Ford bets big on the Aluminium F150

As any engineer will tell you, when you want to go fast, weight is the enemy; so it seems obvious that you should construct your vehicles from materials of the lowest weight. That is precisely what Ford is proposing with the redesign and relaunch of their category leading F-150 pick-up truck. For more than 30 years, the F-150 has dominated the segment and so Ford obviously was looking for ways to extend the winning streak. Modest improvements could have been made but the engineers over at Ford decided to take a radical approach that had not been tried on any high volume vehicle; and that was to manufacture all the body panels from aluminium.

This isn’t a new technology. Audi, Jaguar and Land Rover have been using aluminium as the primary metal in their vehicles for a while but they produce relatively low volume, expensive vehicles. The problem with aluminium is that it is more expensive than steel and cannot be welded in the same way; it has to be riveted and bonded, and doing this at the pace that Ford intends to – 140,000 vehicles per week – has never been tried before.

The aluminium revolution in the F-150 has been pushed through by Head Engineer, Derrick Kuzak, who wants the weight saving, not to gain more speed, but to deliver better efficiency. With any vehicle, if you have a lighter body, you can get away with a smaller and thus lighter engine to push it around. The new truck will be at least 500lbs lighter than the model it will replace, which is a massive achievement when you consider the ever increasing weight of family sedans (read also Plump my ride!). This weight reduction will translate to a fuel saving of between 5% and 20%, according to Ford. The outgoing model’s engines, a normally aspirated 3.5-litre V6 and the 5-litre V8, will be an option in the new truck, but it really has been designed for a brand new 325hp twin-turbocharged 2.7-litre V6 gasoline engine that offers the power of a V8 with the efficiency of a 6-cylinder.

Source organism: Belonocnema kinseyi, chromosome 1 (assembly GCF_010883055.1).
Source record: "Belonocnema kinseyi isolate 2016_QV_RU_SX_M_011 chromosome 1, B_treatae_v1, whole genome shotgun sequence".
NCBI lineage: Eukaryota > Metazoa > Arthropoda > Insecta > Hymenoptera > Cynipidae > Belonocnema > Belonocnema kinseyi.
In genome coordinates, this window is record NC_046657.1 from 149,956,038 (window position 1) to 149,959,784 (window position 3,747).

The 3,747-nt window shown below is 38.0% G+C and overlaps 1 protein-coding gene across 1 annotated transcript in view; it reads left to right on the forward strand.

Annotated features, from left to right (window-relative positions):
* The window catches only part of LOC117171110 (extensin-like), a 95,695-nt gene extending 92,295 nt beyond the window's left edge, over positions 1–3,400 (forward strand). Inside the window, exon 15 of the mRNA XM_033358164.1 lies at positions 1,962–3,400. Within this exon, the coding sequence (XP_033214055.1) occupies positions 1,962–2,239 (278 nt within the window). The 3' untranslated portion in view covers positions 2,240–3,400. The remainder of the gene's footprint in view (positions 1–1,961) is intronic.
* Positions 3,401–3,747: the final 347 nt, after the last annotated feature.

All of this is a big gamble for Ford who still hasn’t proven that it has perfected the technology and so far the company has invested some US$1.4 billion in the project to get two factories ready for production. Any delay in production will hurt Ford badly and prove a bonus for their rivals over at RAM and GM, who have already started a price war to woo die-hards who fear the unknown costs that may be associated with aluminium, such as collision repairs, which are not as straightforward with aluminium as they are with steel.

Nobody outside of Ford expects the launch and introduction to go smoothly, citing the case of the Ford Escape Cross-Over vehicle, which is a far less complicated vehicle to build and has been recalled a total of 12 times in a year. Of course, others would argue that practice makes perfect and the lessons that have been learned from the Escape will benefit the F-150. The stakes are high, though, because the F-150 made up 90% of global profits; any production delays will severely hurt the company’s bottom line.



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